Mammals generally require larger areas to live. For this reason the extended protected areas of Costa Rica are very good for mammals. Monkeys are a highlight for many visitors and they can sometimes be seen begging for food near tourist areas and are a relatively common sight throughout the rural areas. My personal preference is to see monkeys in wild places (such as nature reserves) where they behave more naturally and are exciting to watch. Coati (medium-sized scavengers with long tails) and agouti (rodent-like mammals approximately the size of rabbits) are two of the other more common mammals that can be seen all over the country and in lots of different habitats including some urban areas. Peccaries (a type of wild pig) and raccoons can also be seen depending on where you are. Finally, rarer mammals such as tapir and wild cats might be seen if you are very lucky (with slightly less luck needed if you go to a "hotspot" such as the coastal section of Corcovado).
"The Mammals of Costa Rica" by Mark Wainwright is my recommended identification guide for mammals. I find it an interesting read and also easy to flick-through if I am trying to identify a mammal from its appearance. Because there are not too many species of mammal it is also possible to manage without an identification guide; You could just use the information boards, books at your accommodation and the internet to find out what you have seen in a particular day. However, if you have the space in your luggage it is nice to have a group of animals that you can fairly confidently identify with just one guide.
The climate and high productivity of the plantlife makes insects very common. Because it is warm they also grow to relatively large sizes. Seeing large insects such as grasshoppers, beetles and ants is one of the highlights of a visit to Costa Rica. You have to really keep your eye open for them perched/hiding in vegetation or on the ground.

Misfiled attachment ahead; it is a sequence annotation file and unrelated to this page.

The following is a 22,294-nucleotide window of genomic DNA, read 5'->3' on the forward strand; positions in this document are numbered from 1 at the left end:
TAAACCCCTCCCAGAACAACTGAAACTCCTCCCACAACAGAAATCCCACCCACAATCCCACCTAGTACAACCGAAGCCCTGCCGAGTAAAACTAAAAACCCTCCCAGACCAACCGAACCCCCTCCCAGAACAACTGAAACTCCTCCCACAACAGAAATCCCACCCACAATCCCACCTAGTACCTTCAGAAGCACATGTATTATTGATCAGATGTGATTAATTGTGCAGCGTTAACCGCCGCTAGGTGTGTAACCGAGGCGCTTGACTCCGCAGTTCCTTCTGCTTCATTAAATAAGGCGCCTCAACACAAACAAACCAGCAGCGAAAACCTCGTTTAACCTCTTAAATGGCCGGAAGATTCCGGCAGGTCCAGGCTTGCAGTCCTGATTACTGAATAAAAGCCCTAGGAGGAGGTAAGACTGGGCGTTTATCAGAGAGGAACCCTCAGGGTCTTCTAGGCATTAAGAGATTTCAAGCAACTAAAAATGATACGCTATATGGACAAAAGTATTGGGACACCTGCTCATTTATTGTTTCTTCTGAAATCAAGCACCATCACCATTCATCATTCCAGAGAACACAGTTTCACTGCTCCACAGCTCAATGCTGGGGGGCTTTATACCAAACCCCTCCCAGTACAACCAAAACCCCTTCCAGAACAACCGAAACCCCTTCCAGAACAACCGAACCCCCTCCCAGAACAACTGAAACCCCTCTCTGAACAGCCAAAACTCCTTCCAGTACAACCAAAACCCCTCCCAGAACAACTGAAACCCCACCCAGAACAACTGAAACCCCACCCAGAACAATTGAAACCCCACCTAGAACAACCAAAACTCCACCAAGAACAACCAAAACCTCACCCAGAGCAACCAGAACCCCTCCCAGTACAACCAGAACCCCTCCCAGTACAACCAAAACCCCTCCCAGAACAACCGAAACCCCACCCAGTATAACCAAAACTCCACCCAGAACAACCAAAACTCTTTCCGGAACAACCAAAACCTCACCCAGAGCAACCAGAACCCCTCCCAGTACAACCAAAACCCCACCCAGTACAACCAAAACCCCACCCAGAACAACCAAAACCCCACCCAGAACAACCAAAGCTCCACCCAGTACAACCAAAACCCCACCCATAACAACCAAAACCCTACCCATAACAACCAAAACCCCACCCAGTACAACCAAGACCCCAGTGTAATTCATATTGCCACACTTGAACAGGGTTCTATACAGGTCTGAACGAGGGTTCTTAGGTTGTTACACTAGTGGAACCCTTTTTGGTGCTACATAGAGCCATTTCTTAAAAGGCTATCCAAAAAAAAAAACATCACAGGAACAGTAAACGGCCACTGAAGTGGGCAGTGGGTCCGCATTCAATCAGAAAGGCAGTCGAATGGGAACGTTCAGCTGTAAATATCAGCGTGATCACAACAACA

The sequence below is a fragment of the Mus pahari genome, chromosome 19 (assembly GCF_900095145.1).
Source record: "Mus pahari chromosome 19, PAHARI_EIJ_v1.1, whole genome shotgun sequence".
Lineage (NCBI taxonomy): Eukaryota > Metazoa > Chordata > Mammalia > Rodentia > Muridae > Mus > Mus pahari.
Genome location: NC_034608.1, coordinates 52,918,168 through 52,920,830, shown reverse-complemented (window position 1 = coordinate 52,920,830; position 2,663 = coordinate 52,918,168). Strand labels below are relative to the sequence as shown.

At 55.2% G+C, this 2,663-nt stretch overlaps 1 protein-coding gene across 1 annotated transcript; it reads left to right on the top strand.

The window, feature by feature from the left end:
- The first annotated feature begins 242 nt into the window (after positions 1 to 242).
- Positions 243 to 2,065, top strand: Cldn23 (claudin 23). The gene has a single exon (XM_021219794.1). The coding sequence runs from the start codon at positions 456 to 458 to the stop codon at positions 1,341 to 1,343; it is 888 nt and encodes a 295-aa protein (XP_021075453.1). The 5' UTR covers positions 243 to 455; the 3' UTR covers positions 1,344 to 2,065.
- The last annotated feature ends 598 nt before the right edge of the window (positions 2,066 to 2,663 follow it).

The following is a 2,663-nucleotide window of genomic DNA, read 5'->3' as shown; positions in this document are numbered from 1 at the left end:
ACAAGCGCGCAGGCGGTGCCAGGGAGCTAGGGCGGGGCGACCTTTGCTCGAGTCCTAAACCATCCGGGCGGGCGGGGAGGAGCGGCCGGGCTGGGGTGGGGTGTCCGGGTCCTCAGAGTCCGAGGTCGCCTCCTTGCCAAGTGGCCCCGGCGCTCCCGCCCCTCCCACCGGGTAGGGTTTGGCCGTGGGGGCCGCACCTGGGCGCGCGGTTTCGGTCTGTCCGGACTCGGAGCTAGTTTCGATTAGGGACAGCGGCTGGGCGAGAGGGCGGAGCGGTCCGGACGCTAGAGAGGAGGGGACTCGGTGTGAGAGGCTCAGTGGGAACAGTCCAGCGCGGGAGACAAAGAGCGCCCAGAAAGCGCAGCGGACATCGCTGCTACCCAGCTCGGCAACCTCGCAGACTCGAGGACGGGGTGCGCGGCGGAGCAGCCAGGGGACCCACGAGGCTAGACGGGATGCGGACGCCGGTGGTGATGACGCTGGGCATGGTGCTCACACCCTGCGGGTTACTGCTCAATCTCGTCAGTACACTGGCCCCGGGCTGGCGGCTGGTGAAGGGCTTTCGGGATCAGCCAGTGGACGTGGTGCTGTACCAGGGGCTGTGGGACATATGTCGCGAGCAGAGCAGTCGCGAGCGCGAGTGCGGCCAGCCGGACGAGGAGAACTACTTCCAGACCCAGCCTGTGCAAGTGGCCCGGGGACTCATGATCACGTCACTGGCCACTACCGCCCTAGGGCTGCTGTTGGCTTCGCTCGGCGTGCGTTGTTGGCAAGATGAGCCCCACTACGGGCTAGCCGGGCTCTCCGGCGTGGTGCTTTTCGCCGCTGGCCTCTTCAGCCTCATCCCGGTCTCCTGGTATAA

Reptiles are impressive in Costa Rica. Lizards often grow to over a metre in length and are particularly common in trees and around streams/rivers. There are many species but you can get away with calling the large ones in trees "iguanas" and the ones by water "basilisks" and you are not far wrong! My personal favourite is actually the smaller lizards that sometimes have incredible camouflage.
Epiphytes are common in the forests nearer the equator. They are plants that live on trees and rely on the rain and any moisture and soil on the tree for nutrients. This is different from being parasatic so they do not necessarily take energy directly from the tree.
Tent-making bats chew large leaves in a line near the stem to make the two sides of the leaf collapse and form a tent. They can vary their roost sites from day-to-day. I occasionally spot them when out hiking in the forest.
Finding Monkeys in Forest
Monkeys are tricky to find but with experience you can see them more often. The key is to notice the slight movements of branches, sounds and the pitter-patter of feeding debris falling from the tops of trees. After acclimatising to the "sounds of the day" (meaning listening and watching carefully for the first 30 minutes-or-so to get used to the natural noises the forest is making) I find I can start picking out when there is something unusual. I will then stop and wait for up to 5 minutes even if I don't hear anything else. Animals that make similar noises include squirrels and aracaris.
Monkeys often move very slowly, eating as they go. This means that a few minutes can pass before they move to an open spot. Once in view I can usually then follow them (perhaps with my binoculars) even once they are behind lots of leaves again. The key is spotting them initially.
Some groups of monkeys are louder and, with a bit of luck, this means you can spot them much more easily. For example, in Costa Rica I find White-throated Capuchin Monkeys to be the easiest to find as they are noisy eaters. It can also be easier to see monkeys near well-used paths or towns because these monkeys are often used to humans. They may even sneak up to steal food!
Many people will claim that the monkeys always see you first. In my experience this is only true if you are in a large group and/or making a lot of noise. I once watched a group of monkeys for about 5 minutes before one of them looked at me with complete surprise and immediately told the other monkeys in the group that I was there: they obviously had no idea I had been watching them. Is it worth the effort to look for monkeys in more remote areas of forest where they are more difficult to find? I would say yes because I feel like I am seeing more naturalised behaviours and I find it more exciting.
This article is part of the Nature Travel Guide and was published on June 2017.